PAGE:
Scott Ball / Rivard Report
Amid the debate over charter schools and their potential effects on public schools, San Antonio ISD is not digging its heels in. In fact, the district’s nimble response to growing charter presence within its borders has allowed SAISD to leverage those services. Some of the city’s most vulnerable learners will soon benefit from an innovative partnership between the John H. Wood Charter District and SAISD.
The SAISD board approved the partnership at its May 15 board meeting.
Seven of John H. Wood Charter District’s eight campuses throughout the state are dedicated to the education of students with social and emotional disorders that affect their learning. In San Antonio the district runs Afton Oaks, located in the Hector Garza Residential Treatment Facility. In other cities, the schools are located within juvenile detention centers.
The charter district has become one of the leading providers of this specialized service, said SAISD Interim Senior Executive Director of Special Education Beth Jones. “This is what they do, most of the time.”
John H. Wood Charter District also runs the Anne Frank Inspire Academy, which serves a mainstream student body.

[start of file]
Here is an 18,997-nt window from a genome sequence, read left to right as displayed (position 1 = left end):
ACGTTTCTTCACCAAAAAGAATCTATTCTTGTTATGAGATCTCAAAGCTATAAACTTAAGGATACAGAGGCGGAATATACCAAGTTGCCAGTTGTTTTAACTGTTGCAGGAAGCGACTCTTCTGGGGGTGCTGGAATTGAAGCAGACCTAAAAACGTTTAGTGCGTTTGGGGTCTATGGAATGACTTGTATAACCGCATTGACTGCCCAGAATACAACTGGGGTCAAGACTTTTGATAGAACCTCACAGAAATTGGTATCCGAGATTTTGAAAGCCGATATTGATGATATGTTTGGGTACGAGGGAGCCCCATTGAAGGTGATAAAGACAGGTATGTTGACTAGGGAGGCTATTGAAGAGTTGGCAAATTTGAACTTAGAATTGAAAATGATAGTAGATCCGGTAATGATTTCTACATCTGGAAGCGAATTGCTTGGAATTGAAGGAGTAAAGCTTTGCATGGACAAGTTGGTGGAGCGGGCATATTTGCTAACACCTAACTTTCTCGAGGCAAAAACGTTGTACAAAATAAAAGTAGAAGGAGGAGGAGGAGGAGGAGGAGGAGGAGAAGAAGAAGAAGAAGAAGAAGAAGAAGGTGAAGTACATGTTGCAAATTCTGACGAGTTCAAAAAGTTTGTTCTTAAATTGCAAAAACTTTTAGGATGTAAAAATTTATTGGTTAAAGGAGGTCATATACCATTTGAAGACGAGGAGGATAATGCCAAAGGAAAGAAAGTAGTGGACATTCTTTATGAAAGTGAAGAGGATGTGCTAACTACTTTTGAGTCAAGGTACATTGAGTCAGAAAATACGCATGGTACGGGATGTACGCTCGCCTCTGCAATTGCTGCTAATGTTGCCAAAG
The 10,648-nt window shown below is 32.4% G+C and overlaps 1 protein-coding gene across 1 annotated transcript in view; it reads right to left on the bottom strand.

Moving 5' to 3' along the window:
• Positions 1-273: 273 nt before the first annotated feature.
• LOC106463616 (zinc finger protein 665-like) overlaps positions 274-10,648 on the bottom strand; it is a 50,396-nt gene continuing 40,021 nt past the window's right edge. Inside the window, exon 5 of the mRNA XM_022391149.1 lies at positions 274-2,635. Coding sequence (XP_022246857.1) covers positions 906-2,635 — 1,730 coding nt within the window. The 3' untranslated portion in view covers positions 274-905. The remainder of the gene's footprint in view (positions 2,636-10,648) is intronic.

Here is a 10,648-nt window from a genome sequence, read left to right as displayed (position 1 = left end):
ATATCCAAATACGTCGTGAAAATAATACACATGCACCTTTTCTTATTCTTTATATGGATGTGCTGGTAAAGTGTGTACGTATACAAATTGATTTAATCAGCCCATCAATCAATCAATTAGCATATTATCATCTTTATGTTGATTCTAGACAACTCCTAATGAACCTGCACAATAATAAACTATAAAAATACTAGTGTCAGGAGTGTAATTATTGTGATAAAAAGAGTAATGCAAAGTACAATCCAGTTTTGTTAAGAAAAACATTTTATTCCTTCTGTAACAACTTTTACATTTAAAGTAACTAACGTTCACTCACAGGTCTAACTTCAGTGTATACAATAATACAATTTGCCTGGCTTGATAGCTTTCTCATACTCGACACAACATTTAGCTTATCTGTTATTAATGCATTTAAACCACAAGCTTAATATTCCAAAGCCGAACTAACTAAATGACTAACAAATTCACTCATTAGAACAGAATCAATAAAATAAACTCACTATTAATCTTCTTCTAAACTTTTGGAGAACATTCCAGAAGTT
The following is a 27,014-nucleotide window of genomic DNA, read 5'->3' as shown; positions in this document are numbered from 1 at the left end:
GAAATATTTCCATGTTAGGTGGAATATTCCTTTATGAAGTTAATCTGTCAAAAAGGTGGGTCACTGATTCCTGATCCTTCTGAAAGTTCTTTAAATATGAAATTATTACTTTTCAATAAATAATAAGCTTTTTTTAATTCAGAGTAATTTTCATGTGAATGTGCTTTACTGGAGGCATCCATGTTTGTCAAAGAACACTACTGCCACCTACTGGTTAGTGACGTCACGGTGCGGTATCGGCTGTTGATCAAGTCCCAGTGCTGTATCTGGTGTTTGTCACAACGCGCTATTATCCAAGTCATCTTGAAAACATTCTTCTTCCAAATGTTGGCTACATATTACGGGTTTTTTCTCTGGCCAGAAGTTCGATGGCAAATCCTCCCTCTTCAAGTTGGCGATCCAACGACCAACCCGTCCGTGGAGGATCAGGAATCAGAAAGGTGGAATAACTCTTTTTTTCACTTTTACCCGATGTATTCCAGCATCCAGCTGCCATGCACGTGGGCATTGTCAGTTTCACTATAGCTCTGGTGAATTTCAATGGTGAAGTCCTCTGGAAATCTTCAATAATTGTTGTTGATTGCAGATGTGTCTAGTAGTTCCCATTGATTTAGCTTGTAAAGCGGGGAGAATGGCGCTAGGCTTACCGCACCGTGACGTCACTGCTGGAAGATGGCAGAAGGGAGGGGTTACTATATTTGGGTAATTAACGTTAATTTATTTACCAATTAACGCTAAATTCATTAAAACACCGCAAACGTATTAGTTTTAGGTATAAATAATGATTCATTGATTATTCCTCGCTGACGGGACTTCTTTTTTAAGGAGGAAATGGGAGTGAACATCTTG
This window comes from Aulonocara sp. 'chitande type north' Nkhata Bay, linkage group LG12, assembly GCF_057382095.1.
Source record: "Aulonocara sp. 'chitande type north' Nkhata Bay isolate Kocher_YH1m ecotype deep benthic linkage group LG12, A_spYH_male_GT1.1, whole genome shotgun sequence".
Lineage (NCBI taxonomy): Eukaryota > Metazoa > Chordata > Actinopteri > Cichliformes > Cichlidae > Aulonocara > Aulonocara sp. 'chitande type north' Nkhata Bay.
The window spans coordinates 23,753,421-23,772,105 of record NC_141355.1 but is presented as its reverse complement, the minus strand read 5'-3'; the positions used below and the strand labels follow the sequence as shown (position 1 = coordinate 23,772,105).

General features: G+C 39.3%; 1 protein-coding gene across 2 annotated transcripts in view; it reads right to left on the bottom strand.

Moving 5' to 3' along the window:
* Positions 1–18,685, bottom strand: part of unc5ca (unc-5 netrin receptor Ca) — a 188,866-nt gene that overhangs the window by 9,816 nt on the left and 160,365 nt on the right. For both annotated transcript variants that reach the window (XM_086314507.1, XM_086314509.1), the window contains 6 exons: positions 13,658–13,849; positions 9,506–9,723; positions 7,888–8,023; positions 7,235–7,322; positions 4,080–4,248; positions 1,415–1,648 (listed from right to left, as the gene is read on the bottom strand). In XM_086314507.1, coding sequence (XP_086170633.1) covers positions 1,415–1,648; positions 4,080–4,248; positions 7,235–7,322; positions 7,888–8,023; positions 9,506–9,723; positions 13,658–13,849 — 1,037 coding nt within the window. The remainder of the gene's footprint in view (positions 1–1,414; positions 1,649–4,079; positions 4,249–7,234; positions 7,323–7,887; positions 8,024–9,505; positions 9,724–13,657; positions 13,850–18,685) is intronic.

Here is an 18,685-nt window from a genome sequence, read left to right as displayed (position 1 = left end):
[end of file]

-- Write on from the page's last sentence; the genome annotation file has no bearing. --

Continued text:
The partnership will enlist the charter district’s services in operating on the campus that formerly housed Brewer Elementary School, which closed at the end of the 2014-15 school year. The school will replace the current Pickett Academy, and serve 6th-12th grade students whose disabilities are considered too severe to be dealt with in an on-campus service model. All SAISD campuses currently have “intensive classrooms” set aside for students with social and emotional disabilities to receive occupational therapy, individual attention, and other services. This model usually works best in the elementary years.
“When they get to about middle school age they typically have a harder time,” Jones said. “We just haven’t found that [intensive classroom models] were effective [for that age group].”
In middle school, social interaction changes. Students begin to transition into adolescence at different speeds, and those years are notoriously socially tumultuous. For students who already struggle in these areas – regardless of whether it’s due to chemical imbalances or past trauma – this transition can become an insurmountable distraction.
“Their behavioral challenges really affect their ability to access educational opportunities,” Jones said.
Not only does the social environment intensify, but the structure of the school day in middle school and high school is another hurdle. Changing classrooms and hallway chatter are detrimental to those with serious social and emotional disabilities. They need consistency and focus.
The Brewer campus will provide that, in the same way that Pickett does currently, but with room to grow. Whereas Pickett can serve between 35-45 students, Brewer will be able to seat up to 60. SAISD will continue to provide the therapies offered throughout the district, which guarantees special education services, and John H. Wood Charter District will provide instruction. Unlike the charter district’s seven residential schools, Brewer will be a day school, like Pickett.